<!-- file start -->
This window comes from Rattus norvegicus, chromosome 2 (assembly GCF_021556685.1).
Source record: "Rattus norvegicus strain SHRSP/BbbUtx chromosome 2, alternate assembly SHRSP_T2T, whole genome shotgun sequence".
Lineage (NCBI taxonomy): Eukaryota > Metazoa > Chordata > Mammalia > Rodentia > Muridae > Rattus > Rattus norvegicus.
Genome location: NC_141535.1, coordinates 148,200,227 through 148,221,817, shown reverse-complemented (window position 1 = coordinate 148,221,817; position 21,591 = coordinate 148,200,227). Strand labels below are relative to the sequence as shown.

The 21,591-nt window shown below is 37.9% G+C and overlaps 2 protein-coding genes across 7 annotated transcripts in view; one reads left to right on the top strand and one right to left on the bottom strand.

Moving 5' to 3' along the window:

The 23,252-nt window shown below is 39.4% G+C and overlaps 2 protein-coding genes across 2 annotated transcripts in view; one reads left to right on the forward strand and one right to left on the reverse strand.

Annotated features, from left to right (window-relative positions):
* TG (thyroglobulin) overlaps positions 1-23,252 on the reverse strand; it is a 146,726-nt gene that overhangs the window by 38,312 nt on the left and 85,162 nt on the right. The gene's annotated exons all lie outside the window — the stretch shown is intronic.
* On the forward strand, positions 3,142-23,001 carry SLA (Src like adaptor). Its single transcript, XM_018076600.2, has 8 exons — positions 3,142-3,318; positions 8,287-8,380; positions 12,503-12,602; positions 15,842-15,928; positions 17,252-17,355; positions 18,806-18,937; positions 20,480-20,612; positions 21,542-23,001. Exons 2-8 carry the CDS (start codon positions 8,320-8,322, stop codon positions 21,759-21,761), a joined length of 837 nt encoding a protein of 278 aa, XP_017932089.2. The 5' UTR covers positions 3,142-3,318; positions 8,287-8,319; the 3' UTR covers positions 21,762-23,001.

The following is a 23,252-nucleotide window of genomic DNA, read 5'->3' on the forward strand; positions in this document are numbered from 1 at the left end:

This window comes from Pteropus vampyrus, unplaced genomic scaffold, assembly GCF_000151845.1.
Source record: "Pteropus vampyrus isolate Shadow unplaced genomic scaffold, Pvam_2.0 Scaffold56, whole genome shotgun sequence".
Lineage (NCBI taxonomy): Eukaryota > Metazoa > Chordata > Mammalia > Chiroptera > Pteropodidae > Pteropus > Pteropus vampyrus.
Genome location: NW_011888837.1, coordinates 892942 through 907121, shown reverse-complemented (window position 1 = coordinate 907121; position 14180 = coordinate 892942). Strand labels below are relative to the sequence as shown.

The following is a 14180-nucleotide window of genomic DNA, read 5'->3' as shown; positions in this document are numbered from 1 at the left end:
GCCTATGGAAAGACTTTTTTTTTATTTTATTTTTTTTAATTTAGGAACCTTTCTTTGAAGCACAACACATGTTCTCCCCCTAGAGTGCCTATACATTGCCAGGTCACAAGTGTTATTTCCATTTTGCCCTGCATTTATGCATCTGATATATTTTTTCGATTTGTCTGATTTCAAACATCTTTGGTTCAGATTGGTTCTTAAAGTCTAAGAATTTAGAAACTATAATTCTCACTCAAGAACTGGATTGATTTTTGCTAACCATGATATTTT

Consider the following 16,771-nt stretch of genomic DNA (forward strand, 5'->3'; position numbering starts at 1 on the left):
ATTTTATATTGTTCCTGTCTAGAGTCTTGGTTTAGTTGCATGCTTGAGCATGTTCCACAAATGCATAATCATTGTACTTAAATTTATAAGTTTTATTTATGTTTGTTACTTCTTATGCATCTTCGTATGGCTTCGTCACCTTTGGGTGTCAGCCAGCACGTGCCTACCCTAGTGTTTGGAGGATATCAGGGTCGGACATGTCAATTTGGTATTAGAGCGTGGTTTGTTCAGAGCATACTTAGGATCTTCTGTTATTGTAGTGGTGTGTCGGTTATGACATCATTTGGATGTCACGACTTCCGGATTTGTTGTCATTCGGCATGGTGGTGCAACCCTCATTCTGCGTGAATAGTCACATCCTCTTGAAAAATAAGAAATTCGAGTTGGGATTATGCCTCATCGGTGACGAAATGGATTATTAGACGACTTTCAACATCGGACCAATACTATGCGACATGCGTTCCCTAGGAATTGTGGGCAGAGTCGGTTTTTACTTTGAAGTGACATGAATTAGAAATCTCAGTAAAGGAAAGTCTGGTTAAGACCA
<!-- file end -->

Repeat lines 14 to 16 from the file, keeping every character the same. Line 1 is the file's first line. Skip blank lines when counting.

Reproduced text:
Lineage (NCBI taxonomy): Eukaryota > Metazoa > Chordata > Mammalia > Chiroptera > Pteropodidae > Pteropus > Pteropus vampyrus.
Genome location: NW_011888837.1, coordinates 892942 through 907121, shown reverse-complemented (window position 1 = coordinate 907121; position 14180 = coordinate 892942). Strand labels below are relative to the sequence as shown.

The following is a 14180-nucleotide window of genomic DNA, read 5'->3' as shown; positions in this document are numbered from 1 at the left end: